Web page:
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Masks are a billboard to a goalie's soul

by Mike G. Morreale
The design and intricate detail you see on any typical goalie mask in the NHL nowadays is simply a sign of the times.

"Back in the 1980's, I was in awe of these masks," Toronto artist Dave Arrigo told "I remember Grant Fuhr's mask and Bunny Larocque's. To me, that was still great art back then. It was the style of the time and, even today, they remain classics."

Ontario artist Frank Cipra, who got his start in 1990, has painted personalized masks for Ray LeBlanc, Ron Hextall and Fuhr, to name a few.

"I loved the masks that Gerry Cheevers and Ed Belfour wore," Cipra said. "The thing is, one quick glance at Cheevers' mask and everyone knows who wore it -- that's great art."

As decades passed, however, it seems goalies became a little more self conscious about what they were putting over their face. Sure, protection and comfort were first and foremost, but great artwork also offered a strong personal statement and inner connection.

"The goalie mask is a billboard to that player's soul," Arrigo said "It can be anything from a favorite video game to music legend."

And for others, such as Ottawa Senators rookie goalie Brian Elliott, a cartoon character would also suffice.

"Ed Belfour's eagle mask, Curtis Joseph's 'Cujo' mask and Felix Potvin's cat mask kind of set the bar," Elliott told "Now, it's kind of taken off and it's fun to just show a little bit of your personality to the fans and to everyone else.''

The arduous task of painting a goalie mask is both challenging and rewarding; taking anywhere from one-to-three weeks depending on the chosen design.

"It was only three years ago I thought I could never do anything like it because it appeared so difficult," Arrigo said. "It's totally a different type of paint and style you have to use to create the three-dimensional objects. When I had the opportunity to actually do a mask, it wasn't that hard and I had a lot of fun."

His first, in fact, was Mike Smith's Grinch mask, which he wore during his tenure with the Dallas Stars.

Cipra will never forget the mask he created for then-Montreal Canadiens goalie Jeff Hackett.

"When Jeff was traded from the Blackhawks to the Canadiens (in 1998), he asked me, 'Frank, where does every kid get their start?' I said on a pond and he said, 'That's it, go with it,' " Cipra said. "I got off the phone and thought to myself, 'How could I possibly make this happen?' So I decided to have two boys playing on a pond and Jeff loved the idea."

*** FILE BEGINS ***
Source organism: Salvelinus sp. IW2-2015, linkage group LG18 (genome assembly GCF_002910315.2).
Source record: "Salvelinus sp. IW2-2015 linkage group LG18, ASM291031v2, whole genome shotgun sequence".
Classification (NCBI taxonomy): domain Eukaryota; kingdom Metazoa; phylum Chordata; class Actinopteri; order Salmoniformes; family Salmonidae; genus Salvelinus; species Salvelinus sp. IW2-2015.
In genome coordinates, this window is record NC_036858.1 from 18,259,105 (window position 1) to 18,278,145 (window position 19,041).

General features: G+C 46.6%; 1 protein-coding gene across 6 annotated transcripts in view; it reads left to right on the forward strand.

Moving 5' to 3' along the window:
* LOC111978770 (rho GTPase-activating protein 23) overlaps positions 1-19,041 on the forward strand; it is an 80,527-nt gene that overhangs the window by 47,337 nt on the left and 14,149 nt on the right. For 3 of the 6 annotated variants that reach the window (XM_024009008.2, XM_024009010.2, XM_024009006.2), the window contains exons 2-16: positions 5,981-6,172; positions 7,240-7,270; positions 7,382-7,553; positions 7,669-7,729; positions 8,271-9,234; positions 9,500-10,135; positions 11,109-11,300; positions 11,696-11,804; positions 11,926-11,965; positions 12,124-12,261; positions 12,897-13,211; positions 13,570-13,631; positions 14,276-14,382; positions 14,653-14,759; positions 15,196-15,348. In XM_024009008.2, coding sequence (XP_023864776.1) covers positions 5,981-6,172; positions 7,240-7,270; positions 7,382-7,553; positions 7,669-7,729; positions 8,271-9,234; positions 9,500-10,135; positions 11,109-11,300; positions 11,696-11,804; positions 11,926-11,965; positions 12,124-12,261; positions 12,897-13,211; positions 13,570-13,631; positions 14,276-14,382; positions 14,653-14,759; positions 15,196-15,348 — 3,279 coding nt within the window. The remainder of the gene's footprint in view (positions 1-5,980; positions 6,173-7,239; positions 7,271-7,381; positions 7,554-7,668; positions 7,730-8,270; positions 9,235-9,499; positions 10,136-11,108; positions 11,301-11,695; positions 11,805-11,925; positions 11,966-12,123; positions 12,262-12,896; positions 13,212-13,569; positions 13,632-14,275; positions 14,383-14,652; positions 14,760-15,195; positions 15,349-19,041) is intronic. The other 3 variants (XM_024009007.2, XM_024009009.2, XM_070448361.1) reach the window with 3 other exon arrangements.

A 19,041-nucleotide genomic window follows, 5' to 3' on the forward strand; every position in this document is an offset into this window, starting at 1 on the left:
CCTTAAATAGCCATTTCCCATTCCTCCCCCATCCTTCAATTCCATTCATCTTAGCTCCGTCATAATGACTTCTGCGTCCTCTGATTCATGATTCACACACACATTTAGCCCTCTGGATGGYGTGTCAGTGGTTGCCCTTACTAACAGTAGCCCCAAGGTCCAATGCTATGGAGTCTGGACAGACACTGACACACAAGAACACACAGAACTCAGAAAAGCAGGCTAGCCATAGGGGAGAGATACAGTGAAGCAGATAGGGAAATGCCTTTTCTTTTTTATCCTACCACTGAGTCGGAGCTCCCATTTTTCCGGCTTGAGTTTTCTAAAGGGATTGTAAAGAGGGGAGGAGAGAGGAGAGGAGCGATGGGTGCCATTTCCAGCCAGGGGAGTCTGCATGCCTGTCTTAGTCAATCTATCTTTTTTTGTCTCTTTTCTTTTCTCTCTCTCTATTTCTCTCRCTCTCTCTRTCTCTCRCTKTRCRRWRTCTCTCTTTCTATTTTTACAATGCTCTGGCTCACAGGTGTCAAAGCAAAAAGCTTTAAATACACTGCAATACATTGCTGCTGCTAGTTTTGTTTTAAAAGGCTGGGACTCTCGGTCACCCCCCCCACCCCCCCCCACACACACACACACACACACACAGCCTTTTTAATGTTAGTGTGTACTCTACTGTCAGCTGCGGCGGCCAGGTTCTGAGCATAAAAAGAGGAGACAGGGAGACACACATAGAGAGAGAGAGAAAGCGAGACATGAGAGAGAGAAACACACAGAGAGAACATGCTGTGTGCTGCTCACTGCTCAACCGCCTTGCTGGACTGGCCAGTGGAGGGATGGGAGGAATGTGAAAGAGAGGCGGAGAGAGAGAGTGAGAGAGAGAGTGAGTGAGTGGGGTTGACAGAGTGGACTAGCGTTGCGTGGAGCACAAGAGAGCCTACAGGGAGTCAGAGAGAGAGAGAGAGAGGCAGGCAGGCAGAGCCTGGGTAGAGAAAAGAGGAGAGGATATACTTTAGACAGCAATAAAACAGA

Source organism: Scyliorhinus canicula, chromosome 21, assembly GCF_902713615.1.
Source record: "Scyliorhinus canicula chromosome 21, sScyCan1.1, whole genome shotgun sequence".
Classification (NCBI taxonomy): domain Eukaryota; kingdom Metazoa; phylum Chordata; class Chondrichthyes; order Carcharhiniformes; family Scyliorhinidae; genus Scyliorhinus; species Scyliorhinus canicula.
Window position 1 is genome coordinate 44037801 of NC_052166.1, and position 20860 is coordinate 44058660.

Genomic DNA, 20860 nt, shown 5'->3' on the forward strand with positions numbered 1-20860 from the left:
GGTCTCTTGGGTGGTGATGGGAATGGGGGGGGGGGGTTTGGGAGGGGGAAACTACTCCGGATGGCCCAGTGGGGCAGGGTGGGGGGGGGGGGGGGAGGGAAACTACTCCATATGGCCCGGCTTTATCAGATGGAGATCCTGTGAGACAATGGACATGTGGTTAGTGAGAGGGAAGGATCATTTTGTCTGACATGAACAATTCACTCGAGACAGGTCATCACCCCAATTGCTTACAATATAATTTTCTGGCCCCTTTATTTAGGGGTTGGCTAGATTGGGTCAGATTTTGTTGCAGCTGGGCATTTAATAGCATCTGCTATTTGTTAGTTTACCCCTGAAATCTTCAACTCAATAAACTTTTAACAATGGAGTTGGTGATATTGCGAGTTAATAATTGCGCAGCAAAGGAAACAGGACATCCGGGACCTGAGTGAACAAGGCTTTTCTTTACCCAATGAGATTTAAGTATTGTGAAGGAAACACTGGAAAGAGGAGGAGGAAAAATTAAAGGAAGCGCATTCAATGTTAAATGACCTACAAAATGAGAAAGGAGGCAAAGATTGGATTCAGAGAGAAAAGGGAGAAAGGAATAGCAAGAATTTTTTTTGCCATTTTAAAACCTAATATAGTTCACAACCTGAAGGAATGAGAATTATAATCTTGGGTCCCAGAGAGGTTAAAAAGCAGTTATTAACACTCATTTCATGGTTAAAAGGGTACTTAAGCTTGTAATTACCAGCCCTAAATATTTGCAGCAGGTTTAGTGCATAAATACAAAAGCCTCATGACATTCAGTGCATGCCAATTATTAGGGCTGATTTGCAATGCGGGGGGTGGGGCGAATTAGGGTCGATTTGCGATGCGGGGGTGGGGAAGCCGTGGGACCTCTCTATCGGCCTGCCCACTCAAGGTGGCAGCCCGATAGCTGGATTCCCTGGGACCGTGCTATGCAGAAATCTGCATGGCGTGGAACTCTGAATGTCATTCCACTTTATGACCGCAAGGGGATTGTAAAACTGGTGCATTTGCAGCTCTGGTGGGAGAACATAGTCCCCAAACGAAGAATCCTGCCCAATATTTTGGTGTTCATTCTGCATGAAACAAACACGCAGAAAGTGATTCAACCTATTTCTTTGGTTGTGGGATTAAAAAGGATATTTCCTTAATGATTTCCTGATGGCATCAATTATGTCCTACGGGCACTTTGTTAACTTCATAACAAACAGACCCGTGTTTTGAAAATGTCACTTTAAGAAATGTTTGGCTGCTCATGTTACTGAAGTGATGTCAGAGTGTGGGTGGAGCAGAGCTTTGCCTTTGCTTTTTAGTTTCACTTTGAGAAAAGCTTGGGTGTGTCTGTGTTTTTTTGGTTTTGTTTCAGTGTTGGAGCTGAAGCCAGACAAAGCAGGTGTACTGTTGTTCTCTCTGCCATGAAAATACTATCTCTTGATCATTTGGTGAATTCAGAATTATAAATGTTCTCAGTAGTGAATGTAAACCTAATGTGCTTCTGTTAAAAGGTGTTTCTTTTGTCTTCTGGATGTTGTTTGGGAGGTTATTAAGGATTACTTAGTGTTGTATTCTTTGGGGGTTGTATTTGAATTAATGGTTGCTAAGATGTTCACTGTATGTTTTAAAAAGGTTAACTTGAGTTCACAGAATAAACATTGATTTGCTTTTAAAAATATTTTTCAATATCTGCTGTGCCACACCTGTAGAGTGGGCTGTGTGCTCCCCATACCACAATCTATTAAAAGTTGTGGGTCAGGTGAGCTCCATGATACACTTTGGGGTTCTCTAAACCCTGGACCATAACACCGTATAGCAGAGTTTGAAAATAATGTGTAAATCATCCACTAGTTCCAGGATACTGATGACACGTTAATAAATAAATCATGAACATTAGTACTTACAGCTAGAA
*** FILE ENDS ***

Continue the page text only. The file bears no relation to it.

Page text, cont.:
Who were the two boys portrayed on Hackett's helmet? They would be Cipra's sons, of course, Joel and Ian.

The process of designing a mask begins the moment the artist is approached by the team's equipment manager or other representative requesting a unique mask. After listening to ideas and retrieving input, the artist renders 5-10 rough sketches that are then presented to the goalie for review.

"While I was creating the mask for Ells (Elliott), we threw ideas back and forth via email and, from there, I began the sketch process," Arrigo said.

Elliott was interested in having an old cartoon character named Casey Jones -- an ex-hockey player who carried a golf bag full of strange weapons -- of "Teenage Mutant Ninja Turtles" painted on his mask.

"Initial discussions were that it would be the character Casey on one side and the lead actor in the film '300' on the other," Arrigo said. After suggesting to Elliott that the two characters would clash, he agreed and, instead, opted with Arrigo's suggestion of having Jones painted on either side of his mask.

"The first steps of prepping a mask -- masking and sanding -- is my least favorite part of the job," Arrigo said. "If you don't prep properly, the paint isn't going to stick and if you don't mask properly or take the padding out, it will look like you were trying to mural the inside of the mask."

After the prep work, the artist will spray a coat of sealer white to cover any imperfections. The artwork is then sketched onto the mask using pencil and tape.

"I'll sit back a few times during this process so the final artwork will change because of inspiration of music or something I overlooked," Arrigo said.

"I loved the masks that Gerry Cheevers and Ed Belfour wore. The thing is, one quick glance at Cheevers' mask and everyone knows who wore it -- that's great art."
-- Frank Cipra

The majority of Elliott's mask is painted red and it took multiple coats before Arrigo was satisfied with its base. With the white areas already having been taped off during the initial sketches, the only other color Arrigo needed to lay down was the black section of the mask. He then reveals those areas to spray the water-based black paint before finally beginning the initial coloring of the cartoon character, Casey Jones.

The final step is the lettering, which is cut out and applied. The lettering could be done in real mirror -- a reflective paint that may be colored. Throughout this entire process, Elliott was sent pictures of the mask at each stage in case he requested any change.

"Fortunately, he was cool with everything so I was able to move on to the clear coat, which gives it an unbelievable finished, rich look," Arrigo said.

Nine days after prepping began, Elliott's mask was complete and ready for action.

Contact Mike Morreale at
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